How about one hypothetical at the time? Let's take the case at hand.

I'd like to say that I'd take the opportunity as a teaching opportunity for my child, however, I'd have had that conversation in advance, explaining to my child that we can't expect everyone to accept us by who or what we are, especially when it comes to religious zealots and anything that has to do with sexual orientation or gender, and that you have to learn to pick your battles. And in this particular case, as long as this teacher is treating you just like any other student in class, not to worry about what 3rd person pronoun he's using when you are not there, especially when in a few months, he'll be in the past anyway.

I'd also have a chat with the teacher to make sure the treatment of my child in class and work is no different from any other student. Because then we will have a problem.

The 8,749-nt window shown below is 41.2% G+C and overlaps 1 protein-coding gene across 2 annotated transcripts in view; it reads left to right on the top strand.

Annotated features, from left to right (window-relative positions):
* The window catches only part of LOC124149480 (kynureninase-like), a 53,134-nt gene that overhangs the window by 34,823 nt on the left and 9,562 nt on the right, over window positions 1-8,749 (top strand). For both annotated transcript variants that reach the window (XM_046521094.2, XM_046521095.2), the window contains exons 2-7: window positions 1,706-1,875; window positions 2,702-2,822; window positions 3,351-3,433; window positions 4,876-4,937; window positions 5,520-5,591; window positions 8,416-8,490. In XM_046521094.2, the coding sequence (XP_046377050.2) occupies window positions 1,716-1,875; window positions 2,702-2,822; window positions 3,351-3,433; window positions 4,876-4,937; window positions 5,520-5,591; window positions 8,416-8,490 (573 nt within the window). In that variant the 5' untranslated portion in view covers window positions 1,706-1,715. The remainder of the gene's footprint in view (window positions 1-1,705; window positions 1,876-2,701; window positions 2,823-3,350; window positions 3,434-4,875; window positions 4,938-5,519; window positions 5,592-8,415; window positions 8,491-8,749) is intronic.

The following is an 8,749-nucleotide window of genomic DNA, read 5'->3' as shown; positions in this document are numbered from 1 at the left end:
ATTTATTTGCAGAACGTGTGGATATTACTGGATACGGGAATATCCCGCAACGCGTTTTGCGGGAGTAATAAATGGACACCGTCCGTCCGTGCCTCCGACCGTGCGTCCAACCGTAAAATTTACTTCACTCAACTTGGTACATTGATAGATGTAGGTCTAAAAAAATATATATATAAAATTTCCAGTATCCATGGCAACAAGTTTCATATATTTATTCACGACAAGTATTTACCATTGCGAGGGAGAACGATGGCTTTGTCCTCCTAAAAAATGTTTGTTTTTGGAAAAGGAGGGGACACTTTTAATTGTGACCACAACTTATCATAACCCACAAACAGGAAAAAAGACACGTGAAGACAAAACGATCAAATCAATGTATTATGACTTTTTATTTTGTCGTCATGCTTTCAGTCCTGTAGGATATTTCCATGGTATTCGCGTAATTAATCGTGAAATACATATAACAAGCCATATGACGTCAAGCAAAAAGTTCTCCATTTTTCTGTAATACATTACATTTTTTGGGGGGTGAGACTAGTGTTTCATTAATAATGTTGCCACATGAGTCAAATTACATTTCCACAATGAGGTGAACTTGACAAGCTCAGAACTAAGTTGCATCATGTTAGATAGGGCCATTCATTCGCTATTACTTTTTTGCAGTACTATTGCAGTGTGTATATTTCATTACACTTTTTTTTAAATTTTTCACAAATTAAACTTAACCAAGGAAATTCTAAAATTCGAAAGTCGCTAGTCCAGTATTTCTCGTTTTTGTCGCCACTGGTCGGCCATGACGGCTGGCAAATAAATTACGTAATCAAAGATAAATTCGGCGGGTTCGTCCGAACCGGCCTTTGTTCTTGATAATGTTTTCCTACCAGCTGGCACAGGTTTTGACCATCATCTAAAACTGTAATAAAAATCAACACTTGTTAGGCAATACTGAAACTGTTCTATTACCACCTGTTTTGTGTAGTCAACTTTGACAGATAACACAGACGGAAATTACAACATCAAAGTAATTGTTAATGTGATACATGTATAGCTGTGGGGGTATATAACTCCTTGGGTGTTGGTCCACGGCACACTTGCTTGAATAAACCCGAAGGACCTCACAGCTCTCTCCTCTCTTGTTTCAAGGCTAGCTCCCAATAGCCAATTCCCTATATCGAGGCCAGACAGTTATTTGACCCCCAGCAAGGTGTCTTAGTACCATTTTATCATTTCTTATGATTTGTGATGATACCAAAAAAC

Now, disdain is a strong word. So, yes, I can argue with a straight face that it isn't necessarily so that someone despises something because they think is wrong.
 

lurk

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I'd like to say that I'd take the opportunity as a teaching opportunity for my child, however, I'd have had that conversation in advance, explaining to my child that we can't expect everyone to accept us by who or what we are, especially when it comes to religious zealots and anything that has to do with sexual orientation or gender, and that you have to learn to pick your battles. And in this particular case, as long as this teacher is treating you just like any other student in class, not to worry about what 3rd person pronoun he's using when you are not there, especially when in a few months, he'll be in the past anyway.

....

Now, disdain is a strong word. So, yes, I can argue with a straight face that it isn't necessarily so that someone despises something because they think is wrong.
A teacher who intentionally refers to your little boy (not your little girl who transitioned to a little boy) as "she" instead of "he" does not have disdain for him? You would handle that by telling him to suck it up for a few months until he gets another teacher? I don't think either of us believes that for a second.
 

SystemShock